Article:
Utah Code Section 30-3-37 defines “relocation” as moving 150 miles away from the child’s noncustodial parent.
In most cases, moving out of state is considered "relocation" and requires permission from the noncustodial parent of the court. Whether or not the court approves relocation will depend on the case and the judge’s perspective.
Some courts routinely allow the parent who has been the primary caregiver to relocate. Other courts will not do so if the children have lived in Utah most of their lives—and that goes for even fairly young children. This kind of case requires highly skilled advocacy.
60-Day Advance Notice
Utah’s relocation statute requires the relocating party to provide 60-day advance notice to the other parent before moving. However, the courts frequently do not apply this provision, and they just consider the reasons for the move.
Reason for Relocating
The statute requires the relocating party to provide a reason for the move to the court.
Usually, getting a better job, marrying a person out of state, or living closer to extended family members who can help care for the children are good reasons that a court will consider; however, since relocation will mean a serious break in the relationship between the non-relocating parent and the children, Utah courts will frequently require the children to remain in Utah unless these reasons are compelling, or if there is no alternative.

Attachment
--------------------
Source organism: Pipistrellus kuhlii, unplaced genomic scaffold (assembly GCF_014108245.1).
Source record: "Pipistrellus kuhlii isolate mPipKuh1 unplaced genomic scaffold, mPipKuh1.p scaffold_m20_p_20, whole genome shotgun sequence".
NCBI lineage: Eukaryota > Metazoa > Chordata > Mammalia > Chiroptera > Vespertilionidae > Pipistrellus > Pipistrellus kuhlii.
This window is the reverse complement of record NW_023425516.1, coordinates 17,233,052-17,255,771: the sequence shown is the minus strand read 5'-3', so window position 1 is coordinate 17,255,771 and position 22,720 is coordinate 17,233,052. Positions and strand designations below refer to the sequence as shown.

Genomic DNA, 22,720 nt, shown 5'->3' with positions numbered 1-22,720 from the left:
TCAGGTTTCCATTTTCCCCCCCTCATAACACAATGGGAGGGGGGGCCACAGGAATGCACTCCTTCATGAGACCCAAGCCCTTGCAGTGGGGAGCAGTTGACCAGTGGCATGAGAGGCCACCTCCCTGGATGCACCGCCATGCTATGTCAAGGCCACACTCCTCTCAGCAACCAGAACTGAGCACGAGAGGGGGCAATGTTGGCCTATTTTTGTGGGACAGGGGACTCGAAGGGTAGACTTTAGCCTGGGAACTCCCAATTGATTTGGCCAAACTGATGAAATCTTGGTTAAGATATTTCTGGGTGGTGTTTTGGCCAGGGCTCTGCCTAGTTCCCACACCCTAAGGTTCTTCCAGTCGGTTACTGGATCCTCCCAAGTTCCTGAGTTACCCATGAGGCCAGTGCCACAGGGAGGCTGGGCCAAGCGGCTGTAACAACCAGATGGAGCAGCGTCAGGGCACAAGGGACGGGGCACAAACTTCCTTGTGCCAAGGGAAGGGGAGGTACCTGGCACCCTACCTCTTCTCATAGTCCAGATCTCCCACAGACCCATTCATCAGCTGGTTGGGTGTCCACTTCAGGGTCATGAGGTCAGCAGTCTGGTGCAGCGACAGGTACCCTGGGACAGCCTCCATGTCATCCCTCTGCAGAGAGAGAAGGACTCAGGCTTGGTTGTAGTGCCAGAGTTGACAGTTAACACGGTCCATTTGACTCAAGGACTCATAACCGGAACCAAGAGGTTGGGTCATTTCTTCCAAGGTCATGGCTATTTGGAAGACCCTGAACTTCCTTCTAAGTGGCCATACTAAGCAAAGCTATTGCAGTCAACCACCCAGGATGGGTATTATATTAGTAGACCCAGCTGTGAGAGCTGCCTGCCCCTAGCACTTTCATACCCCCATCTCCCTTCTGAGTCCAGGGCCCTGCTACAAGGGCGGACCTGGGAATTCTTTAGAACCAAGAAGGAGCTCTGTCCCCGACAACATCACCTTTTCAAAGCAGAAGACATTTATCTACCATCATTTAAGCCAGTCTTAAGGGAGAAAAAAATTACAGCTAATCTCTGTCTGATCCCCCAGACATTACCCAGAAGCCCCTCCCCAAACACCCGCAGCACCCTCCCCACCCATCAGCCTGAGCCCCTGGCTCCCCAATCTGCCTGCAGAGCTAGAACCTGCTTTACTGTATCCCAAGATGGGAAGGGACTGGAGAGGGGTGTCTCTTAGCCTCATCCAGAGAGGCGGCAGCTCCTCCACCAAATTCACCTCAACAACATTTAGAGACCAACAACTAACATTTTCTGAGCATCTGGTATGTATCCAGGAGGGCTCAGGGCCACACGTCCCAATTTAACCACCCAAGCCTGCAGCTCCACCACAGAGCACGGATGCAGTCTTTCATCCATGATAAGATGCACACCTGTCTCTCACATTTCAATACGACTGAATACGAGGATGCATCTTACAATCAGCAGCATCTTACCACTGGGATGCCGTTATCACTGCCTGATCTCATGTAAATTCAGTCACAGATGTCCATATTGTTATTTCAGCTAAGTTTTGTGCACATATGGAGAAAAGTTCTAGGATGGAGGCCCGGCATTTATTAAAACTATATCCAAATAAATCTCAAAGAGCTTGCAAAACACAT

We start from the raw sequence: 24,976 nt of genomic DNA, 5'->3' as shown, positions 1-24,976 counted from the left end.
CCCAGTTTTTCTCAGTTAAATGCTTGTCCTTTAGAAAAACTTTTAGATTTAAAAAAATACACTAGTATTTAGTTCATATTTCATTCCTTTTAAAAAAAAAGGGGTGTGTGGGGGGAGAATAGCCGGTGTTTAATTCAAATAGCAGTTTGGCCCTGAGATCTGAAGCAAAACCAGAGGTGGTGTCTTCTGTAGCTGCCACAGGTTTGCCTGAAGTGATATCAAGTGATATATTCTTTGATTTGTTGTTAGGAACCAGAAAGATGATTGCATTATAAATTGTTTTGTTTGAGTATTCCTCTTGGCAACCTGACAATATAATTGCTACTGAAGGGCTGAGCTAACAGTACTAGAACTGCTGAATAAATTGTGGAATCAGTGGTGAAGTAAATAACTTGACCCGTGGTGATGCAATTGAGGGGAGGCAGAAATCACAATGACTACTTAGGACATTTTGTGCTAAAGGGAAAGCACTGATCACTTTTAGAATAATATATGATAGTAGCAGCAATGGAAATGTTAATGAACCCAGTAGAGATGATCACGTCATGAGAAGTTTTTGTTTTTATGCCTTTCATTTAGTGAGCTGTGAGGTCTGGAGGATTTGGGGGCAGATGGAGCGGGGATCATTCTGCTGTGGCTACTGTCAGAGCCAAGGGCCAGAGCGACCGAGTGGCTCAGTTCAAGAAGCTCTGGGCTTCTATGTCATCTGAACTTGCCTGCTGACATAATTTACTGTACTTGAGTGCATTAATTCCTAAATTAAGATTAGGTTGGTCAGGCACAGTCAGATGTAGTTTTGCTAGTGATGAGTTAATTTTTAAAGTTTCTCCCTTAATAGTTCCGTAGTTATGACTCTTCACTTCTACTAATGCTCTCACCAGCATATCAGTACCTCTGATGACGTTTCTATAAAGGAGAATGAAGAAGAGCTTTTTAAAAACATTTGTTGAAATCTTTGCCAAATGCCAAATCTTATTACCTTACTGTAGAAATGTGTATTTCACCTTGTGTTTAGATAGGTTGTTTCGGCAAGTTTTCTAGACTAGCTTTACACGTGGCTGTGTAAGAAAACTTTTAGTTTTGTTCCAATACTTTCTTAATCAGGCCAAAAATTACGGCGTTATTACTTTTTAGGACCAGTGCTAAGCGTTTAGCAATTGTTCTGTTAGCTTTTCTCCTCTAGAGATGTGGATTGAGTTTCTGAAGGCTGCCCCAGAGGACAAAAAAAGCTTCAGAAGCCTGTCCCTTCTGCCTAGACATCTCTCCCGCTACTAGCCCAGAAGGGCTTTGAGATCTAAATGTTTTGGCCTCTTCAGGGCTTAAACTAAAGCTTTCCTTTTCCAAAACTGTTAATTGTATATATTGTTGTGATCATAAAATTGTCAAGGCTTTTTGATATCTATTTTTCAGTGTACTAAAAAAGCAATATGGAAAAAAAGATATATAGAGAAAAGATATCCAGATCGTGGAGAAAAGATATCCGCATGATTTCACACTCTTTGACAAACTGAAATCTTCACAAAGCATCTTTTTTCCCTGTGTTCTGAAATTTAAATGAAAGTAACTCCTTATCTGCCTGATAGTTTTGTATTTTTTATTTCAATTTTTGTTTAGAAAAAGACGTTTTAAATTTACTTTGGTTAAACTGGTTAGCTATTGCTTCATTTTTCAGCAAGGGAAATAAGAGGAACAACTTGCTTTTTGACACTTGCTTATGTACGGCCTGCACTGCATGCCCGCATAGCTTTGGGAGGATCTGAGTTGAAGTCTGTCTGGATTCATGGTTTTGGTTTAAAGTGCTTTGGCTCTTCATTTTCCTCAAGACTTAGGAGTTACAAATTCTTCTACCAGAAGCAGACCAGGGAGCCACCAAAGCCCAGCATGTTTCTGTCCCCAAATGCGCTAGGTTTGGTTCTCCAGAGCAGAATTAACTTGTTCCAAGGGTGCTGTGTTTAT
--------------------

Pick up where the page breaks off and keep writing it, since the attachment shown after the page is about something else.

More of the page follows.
Again, since each district court judge is different (with their own perspective), sometimes the only reason given by the court for allowing the move is that the primary caregiver wants to move with the children.
Can a Child Choose Which Parent to Live With in Utah?
No. In Utah, the court decides which parent the child lives with in a contested joint custody case. The judge might take the child's preference into consideration, but ultimately, they will make their final decision based on the best interests of the child.
Utah Uniform Child Custody Jurisdiction & Enforcement Act
Sometimes, a parent relocates with a child out of state before a custody determination has been made by any state court. Sometimes, both parents file a custody action in competing state courts. When either of these events occur, only one state court can have jurisdiction to make a custody determination.
Relocation after Divorce
Generally, the court(s) will consider where the home state of the child has been for the six months prior to the court’s initial determination of custody. Once a state court makes a custody determination, it generally maintains exclusive jurisdiction over the case unless the parties or the child no longer reside in the state. A state court having jurisdiction may decline jurisdiction because it is inconvenient to the parties or the child to litigate the case there.
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